Experts have uncovered a fossil from an ancient relative of the animals that lived 54.5 million years ago in what is now India.
The discovery also sheds new light on how India shifted over time.
Modern horses, rhinos and tapirs belong to a biological group, or order, called Perissodactyla.
Also known as ‘odd-toed ungulates,’ animals in the order have, as their name implies, an uneven number of toes on their hind feet and a distinctive digestive system.
Working at the edge of a coal mine in India, a team of Johns Hopkins researchers and colleagues have filled in a major gap in science’s understanding of the evolution of a group of animals that includes horses and rhinos.
That group likely originated on the subcontinent when it was still an island headed swiftly for collision with Asia, the researchers report Nov. 20 in the online journal Nature Communications.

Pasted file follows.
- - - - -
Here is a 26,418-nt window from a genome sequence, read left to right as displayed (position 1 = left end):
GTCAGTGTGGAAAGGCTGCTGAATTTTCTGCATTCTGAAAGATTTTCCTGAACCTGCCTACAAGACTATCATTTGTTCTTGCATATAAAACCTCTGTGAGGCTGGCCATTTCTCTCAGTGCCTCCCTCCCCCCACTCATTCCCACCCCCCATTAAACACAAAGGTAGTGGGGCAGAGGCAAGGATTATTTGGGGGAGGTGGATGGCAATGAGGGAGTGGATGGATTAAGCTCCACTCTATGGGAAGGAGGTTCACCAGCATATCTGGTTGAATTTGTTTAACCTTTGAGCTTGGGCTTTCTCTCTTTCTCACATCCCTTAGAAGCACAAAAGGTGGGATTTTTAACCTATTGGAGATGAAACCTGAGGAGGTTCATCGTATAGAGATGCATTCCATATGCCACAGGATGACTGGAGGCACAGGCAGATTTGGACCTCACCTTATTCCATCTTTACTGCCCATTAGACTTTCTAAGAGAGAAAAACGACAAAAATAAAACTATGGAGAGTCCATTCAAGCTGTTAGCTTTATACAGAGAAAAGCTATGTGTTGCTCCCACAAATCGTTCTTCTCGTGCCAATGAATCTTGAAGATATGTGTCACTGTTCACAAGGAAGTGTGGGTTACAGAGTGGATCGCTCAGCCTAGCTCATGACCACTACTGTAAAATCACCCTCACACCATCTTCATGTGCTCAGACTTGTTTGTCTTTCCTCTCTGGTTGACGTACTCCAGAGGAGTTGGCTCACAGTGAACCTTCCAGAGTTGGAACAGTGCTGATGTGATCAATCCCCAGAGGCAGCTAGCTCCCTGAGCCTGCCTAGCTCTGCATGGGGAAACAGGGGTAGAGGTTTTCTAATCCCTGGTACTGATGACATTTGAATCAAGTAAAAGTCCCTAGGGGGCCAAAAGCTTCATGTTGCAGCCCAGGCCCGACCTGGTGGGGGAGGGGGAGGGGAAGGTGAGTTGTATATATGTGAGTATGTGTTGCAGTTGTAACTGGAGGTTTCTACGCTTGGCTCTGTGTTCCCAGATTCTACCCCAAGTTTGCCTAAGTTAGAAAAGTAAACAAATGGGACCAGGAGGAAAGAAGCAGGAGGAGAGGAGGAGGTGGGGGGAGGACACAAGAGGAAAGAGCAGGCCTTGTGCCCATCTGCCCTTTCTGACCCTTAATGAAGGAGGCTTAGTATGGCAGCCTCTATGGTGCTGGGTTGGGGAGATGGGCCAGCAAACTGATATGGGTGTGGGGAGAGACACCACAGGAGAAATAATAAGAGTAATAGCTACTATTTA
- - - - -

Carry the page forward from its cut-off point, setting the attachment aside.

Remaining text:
Though paleontologists had found remains of Perissodactyla from as far back as the beginnings of the Eocene epoch, about 56 million years ago, their earlier evolution remained a mystery, says Ken Rose of Johns Hopkins University School of Medicine.
‘Many of Cambaytherium’s features, like the teeth, the number of sacral vertebrae, and the bones of the hands and feet, are intermediate between Perissodactyla and more primitive animals,’ Rose says.
‘This is the closest thing we’ve found to a common ancestor of the Perissodactyla order.’